Special Feature

Videos of the New Testament Commentary Conference, “Hebrews: The Sacred Powers of Jesus, the Great High Priest,” October 12, 2019, at BYU 
November 5, 2019
Special Feature
Videos of the New Testament Commentary Conference, “Hebrews: The Sacred Powers of Jesus, the Great High Priest,” October 12, 2019, at BYU 
Author BYU Studies Staff

View all of the lectures as a playlist here.

Philip Allred, Keynote address: “He is able to succor [Boetheo] them that are tempted” (Hebrews 2:18, 4:16)

Phil Allred identifies instructively with the pain and suffering of Jesus Christ, through which he learned obedience allowing him to run to the aid of "them that are tempted." The ancient audience to whom Hebrews was written was, like ourselves, in need and in danger. Yet through the sacrifice of all things, the highest forms of education and of eternal life will develop within our souls, as they did within the Savior's.

Del Clark, “How Shall We Escape?” Jesus as Savior to the Hebrews (Hebrews 2:3)

Del Clark recommends that anyone going through the ups and downs or the transitions of life should take Hebrews as their guide! Life is a risky proposition, but when you begin counting the mercies of God, you really don't know where to stop. That is the renewing message of Hebrews.

Kevin Christensen, In and behind Hebrews: Temple, Atonement, and the Covenant of Love (Hebrews 9)

Kevin Christensen agrees that the temple was the preeminent background of Hebrews. But what does that mean? Temple-goers reading this book can find answers when they encounter, embedded within this text, the Atonement, the knowledge of the whole creation, Aaron, Melchizedek, faithfulness, the veil, the interception of our transgressions, and the invitation to "be at one" (Hebrews 13:1-3). 

Brent J. Schmidt, Understanding Pistis: Trust Becoming Faithfulness (Hebrews 11)

Before reading Hebrews 11, any reader should listen as Brent Schmidt shows how the ancient concept of "faith" (in Greek, pistis; or in Latin, fides) has everything to do with faithfulness, active loyalty, trustworthiness, and covenant keeping. For the early Christians, faith was much more than simply a belief, an emotion, or a state of mind. Hebrews strives to help all people develop stable relationships and friendships, with God, with spouses, and with others, through faithfulness and fidelity.  

Julie M. Smith, “Women Received Their Dead”:  Women and Resurrection (Hebrews 11:35)

Julie Smith sees Hebrews chapters 1-10 as "doctrinal," while chapters 11-13 are "devotional." Don't miss the grand finale of Hebrews. It is the "therefore, what" of this epistle. While many witnesses bear testimony of the truthfulness of the glorious promises made by the Firstborn of God, among those witnesses especially were women. Indeed, the primary witnesses of people being raised from the dead were women. One can readily agree that no one can be a Christian without taking the witness of these women seriously.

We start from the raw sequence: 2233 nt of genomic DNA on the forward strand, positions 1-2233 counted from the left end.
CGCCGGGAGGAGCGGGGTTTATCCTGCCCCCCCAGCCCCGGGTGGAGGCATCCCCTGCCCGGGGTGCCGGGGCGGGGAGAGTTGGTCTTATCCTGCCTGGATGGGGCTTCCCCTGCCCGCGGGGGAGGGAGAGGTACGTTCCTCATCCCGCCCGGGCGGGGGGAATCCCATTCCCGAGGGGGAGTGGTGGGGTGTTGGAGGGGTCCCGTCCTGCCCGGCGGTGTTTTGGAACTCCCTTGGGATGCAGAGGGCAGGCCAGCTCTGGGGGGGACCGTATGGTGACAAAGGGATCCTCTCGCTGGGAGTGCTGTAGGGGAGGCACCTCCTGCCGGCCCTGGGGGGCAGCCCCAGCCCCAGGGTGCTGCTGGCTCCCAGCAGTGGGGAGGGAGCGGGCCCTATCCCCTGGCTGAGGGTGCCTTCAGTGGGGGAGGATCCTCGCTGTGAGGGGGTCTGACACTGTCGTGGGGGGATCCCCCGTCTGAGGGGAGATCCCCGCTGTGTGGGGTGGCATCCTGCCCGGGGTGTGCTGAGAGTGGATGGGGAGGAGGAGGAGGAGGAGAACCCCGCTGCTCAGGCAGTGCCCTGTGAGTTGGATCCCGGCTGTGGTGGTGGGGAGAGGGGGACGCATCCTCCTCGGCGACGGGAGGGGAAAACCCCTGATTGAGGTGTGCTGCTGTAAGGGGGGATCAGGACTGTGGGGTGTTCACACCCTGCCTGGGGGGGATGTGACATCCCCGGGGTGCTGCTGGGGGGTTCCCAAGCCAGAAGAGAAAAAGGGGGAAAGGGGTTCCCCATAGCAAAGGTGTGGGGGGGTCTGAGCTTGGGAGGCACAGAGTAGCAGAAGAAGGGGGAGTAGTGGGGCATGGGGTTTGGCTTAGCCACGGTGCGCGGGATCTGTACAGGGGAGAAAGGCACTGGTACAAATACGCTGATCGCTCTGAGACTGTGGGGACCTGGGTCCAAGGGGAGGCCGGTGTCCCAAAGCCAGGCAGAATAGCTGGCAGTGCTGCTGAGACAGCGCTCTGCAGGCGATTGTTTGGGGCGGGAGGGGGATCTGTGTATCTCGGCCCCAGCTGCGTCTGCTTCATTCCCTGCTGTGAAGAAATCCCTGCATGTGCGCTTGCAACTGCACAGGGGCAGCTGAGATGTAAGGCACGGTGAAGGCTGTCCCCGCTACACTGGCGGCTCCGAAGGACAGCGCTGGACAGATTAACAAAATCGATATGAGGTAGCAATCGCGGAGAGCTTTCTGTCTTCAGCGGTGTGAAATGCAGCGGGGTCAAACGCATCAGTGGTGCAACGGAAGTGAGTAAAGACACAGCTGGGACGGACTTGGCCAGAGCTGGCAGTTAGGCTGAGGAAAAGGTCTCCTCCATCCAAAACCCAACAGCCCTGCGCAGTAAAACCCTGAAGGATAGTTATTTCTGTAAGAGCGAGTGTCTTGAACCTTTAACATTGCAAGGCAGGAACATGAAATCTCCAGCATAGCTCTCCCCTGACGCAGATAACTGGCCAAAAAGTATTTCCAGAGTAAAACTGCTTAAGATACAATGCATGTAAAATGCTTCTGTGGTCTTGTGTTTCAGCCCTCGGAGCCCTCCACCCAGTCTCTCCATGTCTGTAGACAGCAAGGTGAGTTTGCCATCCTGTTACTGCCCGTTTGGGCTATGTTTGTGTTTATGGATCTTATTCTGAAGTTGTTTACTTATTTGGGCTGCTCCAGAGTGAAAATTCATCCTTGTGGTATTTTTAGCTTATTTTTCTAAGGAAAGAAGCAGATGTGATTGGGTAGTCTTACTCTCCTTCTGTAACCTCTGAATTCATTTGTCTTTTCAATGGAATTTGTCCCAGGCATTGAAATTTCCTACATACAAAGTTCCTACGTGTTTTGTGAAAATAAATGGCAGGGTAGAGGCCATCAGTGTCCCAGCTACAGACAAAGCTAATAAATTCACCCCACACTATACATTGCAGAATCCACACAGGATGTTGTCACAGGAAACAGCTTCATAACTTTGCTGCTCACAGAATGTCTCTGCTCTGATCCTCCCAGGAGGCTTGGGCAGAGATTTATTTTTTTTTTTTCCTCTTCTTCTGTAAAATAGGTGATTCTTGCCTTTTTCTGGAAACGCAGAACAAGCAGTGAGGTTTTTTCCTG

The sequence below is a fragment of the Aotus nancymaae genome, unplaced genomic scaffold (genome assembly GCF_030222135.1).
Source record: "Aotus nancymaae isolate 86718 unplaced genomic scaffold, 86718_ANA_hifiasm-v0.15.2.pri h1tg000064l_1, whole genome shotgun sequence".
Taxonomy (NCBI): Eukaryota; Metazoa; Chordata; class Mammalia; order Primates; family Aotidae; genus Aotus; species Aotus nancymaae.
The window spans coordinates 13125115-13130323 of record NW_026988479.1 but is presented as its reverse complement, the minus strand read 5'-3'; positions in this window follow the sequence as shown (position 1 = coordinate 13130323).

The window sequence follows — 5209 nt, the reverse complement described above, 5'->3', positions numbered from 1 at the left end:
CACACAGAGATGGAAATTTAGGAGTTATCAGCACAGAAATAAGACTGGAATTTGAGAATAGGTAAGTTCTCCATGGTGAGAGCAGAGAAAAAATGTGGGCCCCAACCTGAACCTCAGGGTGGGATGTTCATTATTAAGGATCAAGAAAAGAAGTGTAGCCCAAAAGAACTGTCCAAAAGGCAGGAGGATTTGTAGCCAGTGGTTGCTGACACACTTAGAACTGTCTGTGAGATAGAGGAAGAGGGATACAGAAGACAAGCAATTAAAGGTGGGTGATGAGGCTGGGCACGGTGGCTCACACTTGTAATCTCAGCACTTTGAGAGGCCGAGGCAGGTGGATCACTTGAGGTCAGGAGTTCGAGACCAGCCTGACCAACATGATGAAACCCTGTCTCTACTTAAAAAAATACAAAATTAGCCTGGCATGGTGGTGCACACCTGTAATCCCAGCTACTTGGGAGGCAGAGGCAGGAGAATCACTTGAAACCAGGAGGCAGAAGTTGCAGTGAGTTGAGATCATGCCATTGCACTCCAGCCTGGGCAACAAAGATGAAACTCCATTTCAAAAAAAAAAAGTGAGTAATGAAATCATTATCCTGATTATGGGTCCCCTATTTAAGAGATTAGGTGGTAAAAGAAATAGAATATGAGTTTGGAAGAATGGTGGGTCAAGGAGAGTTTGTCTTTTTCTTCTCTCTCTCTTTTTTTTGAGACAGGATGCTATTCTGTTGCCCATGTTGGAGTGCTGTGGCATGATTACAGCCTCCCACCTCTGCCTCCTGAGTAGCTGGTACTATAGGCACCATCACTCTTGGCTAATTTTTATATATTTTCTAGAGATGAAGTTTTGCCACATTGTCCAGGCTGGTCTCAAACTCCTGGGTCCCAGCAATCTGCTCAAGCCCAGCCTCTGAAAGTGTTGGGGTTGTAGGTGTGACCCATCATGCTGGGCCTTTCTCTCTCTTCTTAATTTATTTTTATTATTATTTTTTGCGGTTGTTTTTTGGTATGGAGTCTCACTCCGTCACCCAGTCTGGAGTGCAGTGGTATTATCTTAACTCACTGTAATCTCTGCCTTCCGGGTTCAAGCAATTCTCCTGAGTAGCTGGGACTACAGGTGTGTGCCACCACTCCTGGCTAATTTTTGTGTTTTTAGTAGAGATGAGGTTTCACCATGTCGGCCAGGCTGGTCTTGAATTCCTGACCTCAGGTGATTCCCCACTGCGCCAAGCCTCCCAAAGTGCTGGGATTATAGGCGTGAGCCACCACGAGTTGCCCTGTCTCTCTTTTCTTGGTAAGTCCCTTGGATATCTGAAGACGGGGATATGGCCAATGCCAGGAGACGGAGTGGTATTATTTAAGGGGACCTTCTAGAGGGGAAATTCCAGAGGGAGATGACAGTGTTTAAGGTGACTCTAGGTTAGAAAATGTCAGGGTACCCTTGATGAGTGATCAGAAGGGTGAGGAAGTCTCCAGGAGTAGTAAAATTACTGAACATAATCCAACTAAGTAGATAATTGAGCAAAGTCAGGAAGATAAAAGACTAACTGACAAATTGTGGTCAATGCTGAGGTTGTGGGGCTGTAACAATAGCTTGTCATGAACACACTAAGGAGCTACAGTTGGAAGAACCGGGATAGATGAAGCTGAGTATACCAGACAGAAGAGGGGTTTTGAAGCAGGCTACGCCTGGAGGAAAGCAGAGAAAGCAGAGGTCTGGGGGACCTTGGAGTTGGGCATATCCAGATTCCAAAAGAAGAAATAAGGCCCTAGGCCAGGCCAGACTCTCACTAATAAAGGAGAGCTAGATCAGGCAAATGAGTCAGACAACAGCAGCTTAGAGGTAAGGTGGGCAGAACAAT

Matthew Grey, “The Need for Another Priest to Come”: The Epistle to the Hebrews and Competing Models of Religious Authority in Post-70 Judaism

Matthew Grey puzzles over the question, was Hebrews written before the destruction of the Temple in Jerusalem in A.D. 70, or was it written afterward? Readers today should not jump to conclusions about this, for differences between pre-70 Judaisms and post-70 Judaisms may not have been as immediate or as complete as has often been assumed. From a pre-70 perspective, the author of Hebrews may have been trying to persuade people not to rely on the practices of the Temple of Herod. From a post-70 perspective, Hebrew may be offering Jesus as the new High Priest replacing the old temple system. And indeed, Hebrews can be read from both of these perspectives.

Tom Roberts, The Importance of Understanding Judaism in the New Testament

Tom Roberts see forgiveness as the everlasting opportunity to get right with God. Jewish backgrounds of sacrifice, redemption, praise, covenant ratification, curses, ordinances, holy days, and many Jewish practices are referred to in Hebrews. They cumulatively bear witness that while early Christians may well have been in the Gentile world, they were not of that world, and neither should we be.

Avram Shannon, How Hebraic Is Hebrews?

Avram Shannon asks, "How Hebraic is Hebrews?" In reality, Hebrews resists easy categorization. The idea of "Jewish-Christianity" may not be a proper category. Thus Hebrews may be read legitimately from an eternal and dispensational point of view. Its principles cross boundaries. Its doctrines transcend time.

Richard Draper and Michael Rhodes, Panel Discussion

Richard Draper and Michael Rhodes, the authors of the forthcoming New Testament Commentary volume The Epistle to the Hebrews, share personal insights that research for the volume brought them. Rhodes tells how Jesus's sacrifice is "once for all" (hapax), a favorite word in Hebrews 9:27, 27; 10:2; 12:26, 27, meaning once for all time, for all reasons, and for all people. Other presenters at this conference share comments and respond to questions.